The uncharted territory isn’t what people experience, Richard says, but how (some people are triggered through their own thoughts and memories; others through external sights, sounds or touch) and why. To help find answers, Allen and Richard’s team launched its first rudimentary ASMR research survey last month. It received more than 4,000 responses within the first 10 days.
However, the truly novel findings came from a second experiment, when 110 participants viewed ASMR videos while connected to biological feedback machinery. After watching the videos, the heart rates of people with ASMR slowed on average by more than three beats per minute. And their skin conductance levels—a measure of physiological arousal – were significantly increased compared to those in the non-ASMR group.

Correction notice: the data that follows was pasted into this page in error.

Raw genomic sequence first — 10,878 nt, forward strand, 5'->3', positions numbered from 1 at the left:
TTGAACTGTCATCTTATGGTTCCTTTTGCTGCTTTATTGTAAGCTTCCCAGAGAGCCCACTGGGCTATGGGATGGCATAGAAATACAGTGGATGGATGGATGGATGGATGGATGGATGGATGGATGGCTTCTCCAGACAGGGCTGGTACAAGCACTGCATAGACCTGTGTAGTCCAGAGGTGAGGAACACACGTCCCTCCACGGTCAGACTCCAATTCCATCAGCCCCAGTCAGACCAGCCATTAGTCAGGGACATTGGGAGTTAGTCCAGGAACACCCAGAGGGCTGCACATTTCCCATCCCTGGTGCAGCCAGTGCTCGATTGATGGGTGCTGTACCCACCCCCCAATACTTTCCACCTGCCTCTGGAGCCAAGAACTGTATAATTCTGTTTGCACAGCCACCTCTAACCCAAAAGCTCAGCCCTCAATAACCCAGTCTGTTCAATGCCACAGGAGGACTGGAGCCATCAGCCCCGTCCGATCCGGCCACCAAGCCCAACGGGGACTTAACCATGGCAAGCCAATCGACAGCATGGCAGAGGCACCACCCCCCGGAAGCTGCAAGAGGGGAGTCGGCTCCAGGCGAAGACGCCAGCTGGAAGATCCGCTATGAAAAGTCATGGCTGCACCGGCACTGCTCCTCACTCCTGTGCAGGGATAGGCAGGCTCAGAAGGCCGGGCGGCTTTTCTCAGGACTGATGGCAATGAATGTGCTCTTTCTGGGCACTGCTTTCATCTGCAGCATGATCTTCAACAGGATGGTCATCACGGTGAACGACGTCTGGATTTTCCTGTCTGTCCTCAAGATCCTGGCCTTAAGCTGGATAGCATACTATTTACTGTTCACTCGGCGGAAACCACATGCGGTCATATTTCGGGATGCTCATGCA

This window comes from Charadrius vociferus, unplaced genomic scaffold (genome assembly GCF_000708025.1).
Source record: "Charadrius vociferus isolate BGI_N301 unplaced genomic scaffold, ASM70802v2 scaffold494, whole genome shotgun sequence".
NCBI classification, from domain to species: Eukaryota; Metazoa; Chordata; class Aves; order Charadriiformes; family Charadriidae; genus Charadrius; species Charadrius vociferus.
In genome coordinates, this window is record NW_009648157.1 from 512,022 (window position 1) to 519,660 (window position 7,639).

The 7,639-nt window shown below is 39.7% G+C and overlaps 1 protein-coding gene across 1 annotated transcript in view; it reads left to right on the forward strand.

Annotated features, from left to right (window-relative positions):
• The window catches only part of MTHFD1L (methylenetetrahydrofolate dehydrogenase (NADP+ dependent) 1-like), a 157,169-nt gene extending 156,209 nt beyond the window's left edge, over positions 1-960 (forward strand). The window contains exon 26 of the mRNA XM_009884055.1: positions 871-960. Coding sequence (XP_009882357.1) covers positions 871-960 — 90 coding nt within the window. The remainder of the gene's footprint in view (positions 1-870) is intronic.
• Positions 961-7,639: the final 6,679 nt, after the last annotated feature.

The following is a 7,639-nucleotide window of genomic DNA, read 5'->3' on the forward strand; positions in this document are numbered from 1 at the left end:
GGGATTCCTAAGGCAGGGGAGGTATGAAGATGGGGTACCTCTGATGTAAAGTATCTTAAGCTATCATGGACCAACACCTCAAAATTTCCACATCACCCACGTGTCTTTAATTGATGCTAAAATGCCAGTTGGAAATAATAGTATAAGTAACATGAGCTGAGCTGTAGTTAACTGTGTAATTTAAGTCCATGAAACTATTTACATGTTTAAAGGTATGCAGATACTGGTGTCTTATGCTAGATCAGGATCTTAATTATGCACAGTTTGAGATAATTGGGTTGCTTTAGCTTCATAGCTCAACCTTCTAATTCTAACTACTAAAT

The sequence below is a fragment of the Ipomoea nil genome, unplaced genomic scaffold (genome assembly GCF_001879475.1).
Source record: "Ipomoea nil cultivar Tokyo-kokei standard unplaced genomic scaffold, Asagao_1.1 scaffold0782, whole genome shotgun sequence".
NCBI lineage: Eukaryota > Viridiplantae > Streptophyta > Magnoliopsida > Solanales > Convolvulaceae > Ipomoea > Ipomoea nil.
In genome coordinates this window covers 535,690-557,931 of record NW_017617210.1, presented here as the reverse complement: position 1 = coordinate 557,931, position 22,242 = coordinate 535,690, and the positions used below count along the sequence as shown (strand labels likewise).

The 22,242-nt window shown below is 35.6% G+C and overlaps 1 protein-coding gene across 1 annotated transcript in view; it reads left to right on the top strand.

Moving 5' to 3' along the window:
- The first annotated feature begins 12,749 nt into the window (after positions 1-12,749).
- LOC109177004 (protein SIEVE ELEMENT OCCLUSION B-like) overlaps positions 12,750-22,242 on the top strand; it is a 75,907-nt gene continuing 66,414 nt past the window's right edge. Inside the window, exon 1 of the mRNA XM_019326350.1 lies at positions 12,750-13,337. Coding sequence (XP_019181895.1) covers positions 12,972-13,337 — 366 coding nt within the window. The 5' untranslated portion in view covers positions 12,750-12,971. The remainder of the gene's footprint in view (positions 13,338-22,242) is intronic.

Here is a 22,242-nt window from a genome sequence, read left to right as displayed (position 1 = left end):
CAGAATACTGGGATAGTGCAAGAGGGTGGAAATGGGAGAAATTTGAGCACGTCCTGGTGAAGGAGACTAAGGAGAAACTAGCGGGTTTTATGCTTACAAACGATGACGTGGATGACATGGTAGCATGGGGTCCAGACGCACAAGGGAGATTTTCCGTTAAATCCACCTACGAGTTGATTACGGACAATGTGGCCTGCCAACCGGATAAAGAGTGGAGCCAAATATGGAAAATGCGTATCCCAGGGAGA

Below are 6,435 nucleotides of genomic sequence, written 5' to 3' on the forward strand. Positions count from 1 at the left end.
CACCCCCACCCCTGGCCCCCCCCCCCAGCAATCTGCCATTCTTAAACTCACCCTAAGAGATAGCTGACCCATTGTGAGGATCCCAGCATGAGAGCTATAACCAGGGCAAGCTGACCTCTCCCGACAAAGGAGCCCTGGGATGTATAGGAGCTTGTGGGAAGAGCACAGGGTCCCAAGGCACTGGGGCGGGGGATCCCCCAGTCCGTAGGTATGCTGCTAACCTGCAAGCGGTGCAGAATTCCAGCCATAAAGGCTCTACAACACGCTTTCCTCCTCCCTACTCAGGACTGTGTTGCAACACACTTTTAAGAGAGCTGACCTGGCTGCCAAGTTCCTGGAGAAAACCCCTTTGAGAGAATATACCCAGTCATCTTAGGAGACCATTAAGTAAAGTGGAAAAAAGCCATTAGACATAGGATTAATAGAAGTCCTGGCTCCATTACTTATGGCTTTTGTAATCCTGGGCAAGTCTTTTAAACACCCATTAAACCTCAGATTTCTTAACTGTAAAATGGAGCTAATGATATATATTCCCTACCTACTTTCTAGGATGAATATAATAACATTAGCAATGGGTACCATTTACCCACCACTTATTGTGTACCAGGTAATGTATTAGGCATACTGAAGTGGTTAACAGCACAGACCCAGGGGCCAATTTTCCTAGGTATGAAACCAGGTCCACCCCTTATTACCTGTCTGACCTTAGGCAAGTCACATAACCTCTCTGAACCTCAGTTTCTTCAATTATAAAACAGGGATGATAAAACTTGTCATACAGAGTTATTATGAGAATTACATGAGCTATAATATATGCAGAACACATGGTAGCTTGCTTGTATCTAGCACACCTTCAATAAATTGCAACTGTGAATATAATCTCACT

I am a bit curious since I did not seem to have ASMR. I never experienced it in my life but I started listening to ASMR early 2016 with no other reason other than how relaxing it was. But after what must have been at least 6 months I felt what most people describe as the head tingles. I did not experience this feeling again for about another month or two but then I started to get the head tingles at what seems like random times. Some times it is once a week, other times it is once a month. It is still rare but it seems to happen more than initially. I mainly listen to personal attention asmr, tapping, or reiki asmr but no single one regularly triggers it. Am I just getting a “pins and needles” feeling or is this asmr? It is very short and very random if I feel it or not. Not a single “trigger test” I have found has triggered this. Anyone with a similar experience or a possible explanation? The only things I can come up with is that I started cognitively simulating it, It is just pins and needles but the asmr is just relaxing so it feels nice, or a gene was activated due to my repeated listening and research into the topic.